Individual bodyweights were recorded prior to dosing and seven and fourteen days after treatment or at death.

At the end of the observation period the surviving animals were killed by cervical dislocation. All animals were subjected to gross pathological examination. This consisted of an external examination and opening of the abdominal and thoracic cavities for examination of major organs. The appearance of any macroscopic abnormalities was recorded. No tissues were retained.

Results and discussion

Effect levels
Key result
Sex:
female
Dose descriptor:
LD50
Effect level:
> 2 000 mg/kg bw
Based on:
act. ingr.
Mortality:
One animal was found dead two days after dosing and one other animal was killed in extremis four days after dosing.
Clinical signs:
Signs of systemic toxicity noted during the study were hunched posture, diuresis, diarrhoea, red/brown staining around the ano-genital region, eyes, snout and mouth, pilo-erection, lethargy, emaciation and dehydration. Surviving animals appeared normal four, five, six or nine days after dosing.
Body weight:
The surviving animals showed expected gains in bodyweight over the study period, except for one animal which showed a bodyweight loss during the first week but expected gain in bodyweight during the second week.
Gross pathology:
Abnormalities noted at necropsy of the animals that died or were killed in extremis during the study and one animal killed at the end of the study were abnormally red lungs, dark or patchy pallor of the liver, dark kidneys, gaseous stomach and stomach adhered to abdominal wall. No abnormalities were noted at necropsy of remaining animals that were killed at the end of the study.

Applicant's summary and conclusion

Interpretation of results:
Category 5 based on GHS criteria
Conclusions:
The acute oral median lethal dose (LD50) of the test material in the female Sprague-Dawley CD strain rat was estimated to be greater than 2332 mg/kg bodyweight (equivalent to 2000 mg active ingredient/kg bodyweight) (Globally Harmonised Classification System Category 5 >2000 - 5000 mg/kg bodyweight).
Executive summary:

Introduction

The study was performed to assess the acute oral toxicity of the test material following a single oral administration in the Sprague-Dawley CD strain rat. The method was designed to meet the requirements of the following:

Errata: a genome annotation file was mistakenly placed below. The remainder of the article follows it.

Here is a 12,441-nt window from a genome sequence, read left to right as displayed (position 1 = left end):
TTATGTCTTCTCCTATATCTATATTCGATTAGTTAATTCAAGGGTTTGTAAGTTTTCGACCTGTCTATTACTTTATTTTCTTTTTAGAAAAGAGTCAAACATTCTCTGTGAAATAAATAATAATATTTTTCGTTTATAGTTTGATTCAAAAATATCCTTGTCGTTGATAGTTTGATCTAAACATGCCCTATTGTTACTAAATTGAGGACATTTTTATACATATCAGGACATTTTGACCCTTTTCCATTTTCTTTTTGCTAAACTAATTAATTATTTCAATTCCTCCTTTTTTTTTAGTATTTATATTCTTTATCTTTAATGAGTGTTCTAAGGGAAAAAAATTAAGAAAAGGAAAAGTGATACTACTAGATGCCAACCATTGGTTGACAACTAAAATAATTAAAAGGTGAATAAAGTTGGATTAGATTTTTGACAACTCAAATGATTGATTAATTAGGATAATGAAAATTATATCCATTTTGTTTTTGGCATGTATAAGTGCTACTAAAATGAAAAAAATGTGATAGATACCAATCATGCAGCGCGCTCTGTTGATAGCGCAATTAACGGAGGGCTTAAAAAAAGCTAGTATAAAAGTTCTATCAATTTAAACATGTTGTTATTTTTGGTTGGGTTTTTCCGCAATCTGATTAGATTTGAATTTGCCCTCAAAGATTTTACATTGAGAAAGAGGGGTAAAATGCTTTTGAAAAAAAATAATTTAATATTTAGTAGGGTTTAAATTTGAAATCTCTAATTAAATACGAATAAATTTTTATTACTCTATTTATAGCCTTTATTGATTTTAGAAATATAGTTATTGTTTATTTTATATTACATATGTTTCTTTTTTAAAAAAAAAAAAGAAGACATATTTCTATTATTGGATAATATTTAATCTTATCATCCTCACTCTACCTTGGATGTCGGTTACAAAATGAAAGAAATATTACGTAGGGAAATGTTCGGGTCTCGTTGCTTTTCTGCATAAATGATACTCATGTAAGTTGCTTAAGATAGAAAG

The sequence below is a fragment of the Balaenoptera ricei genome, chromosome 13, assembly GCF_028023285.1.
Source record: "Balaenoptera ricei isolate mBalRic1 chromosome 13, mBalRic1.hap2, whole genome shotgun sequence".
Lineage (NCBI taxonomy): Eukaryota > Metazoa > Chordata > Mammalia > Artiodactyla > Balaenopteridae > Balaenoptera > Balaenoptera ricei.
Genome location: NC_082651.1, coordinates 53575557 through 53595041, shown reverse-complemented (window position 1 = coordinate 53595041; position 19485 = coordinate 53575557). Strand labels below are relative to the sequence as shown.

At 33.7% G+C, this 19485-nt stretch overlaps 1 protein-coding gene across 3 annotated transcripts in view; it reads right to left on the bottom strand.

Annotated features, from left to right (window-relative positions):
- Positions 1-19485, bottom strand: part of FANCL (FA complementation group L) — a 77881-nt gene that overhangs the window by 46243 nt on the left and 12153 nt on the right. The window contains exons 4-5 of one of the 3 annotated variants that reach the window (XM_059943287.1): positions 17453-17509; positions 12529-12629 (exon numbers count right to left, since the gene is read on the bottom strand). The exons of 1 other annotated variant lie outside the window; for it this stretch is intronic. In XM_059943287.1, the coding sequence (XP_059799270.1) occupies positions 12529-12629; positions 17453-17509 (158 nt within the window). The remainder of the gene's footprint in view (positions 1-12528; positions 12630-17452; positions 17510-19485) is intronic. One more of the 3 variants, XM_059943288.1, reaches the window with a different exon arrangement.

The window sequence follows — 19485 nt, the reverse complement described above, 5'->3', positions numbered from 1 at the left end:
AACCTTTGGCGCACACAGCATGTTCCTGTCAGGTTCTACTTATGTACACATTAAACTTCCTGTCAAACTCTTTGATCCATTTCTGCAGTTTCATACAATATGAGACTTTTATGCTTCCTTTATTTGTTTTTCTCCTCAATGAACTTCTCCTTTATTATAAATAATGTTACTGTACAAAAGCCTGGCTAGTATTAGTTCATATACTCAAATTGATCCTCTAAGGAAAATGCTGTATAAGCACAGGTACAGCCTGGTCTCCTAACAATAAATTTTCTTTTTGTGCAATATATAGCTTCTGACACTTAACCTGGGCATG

OECD Guidelines for the Testing of Chemicals No. 423 "Acute Oral Toxicity- Acute Toxic Class Method" (adopted 17 December2001)

 

        Method B1IrisAcuteToxicity (Oral)ofCommissionDirective2004/73/EC

 

Method

A group of three fasted females was treated with the test material at a dose level of 2332 mg/kg bodyweight (equivalent to 2000 mg active ingredient/kg bodyweight). This was followed by a further group of three fasted females at the same dose level.

 

The test material was administered orally as a suspension in dried arachis oil. Clinical signs and bodyweight development were monitored during the study. All animals were subjected to gross necropsy.

 

Mortality

One animal was found dead two days after dosing and one other animal was  killed in extremis four days after dosing.

 

Clinical Observations

Signs of systemic toxicity noted during the study were hunched posture, diuresis, diarrhoea,red/brown staining around the ano-genital region,eyes,snout and mouth, pilo-erection,lethargy, emaciation and dehydration. Surviving animals appeared normal four to nine days after dosing.

 

Bodyweight

The surviving animals showed expected gains in bodyweight over the study period,except for one animal which showed a bodyweight loss during the first week but expected gain in bodyweight during the second week.


  

Necropsy

Abnormalities noted at necropsy of the animals that died or were killedin extremisduring the study and one animal killed at the end of the study were abnormally red lungs, dark or patchy pallor of the liver, dark kidneys, gaseous stomach and stomach adhered to abdominal wall. No abnormalities were noted at necropsy of remaining animals that were killed at the end of the study.

 

Conclusion

The acute oral median lethal dose (LDso) of the test material in the female Sprague-Dawley CD strain rat was estimated to be greater than 2332 mg/kg bodyweight (equivalent to 2000 mg active ingredient/kg bodyweight) (Globally Harmonised Classification System Category 5 >2000 - 5000 mg/kg bodyweight).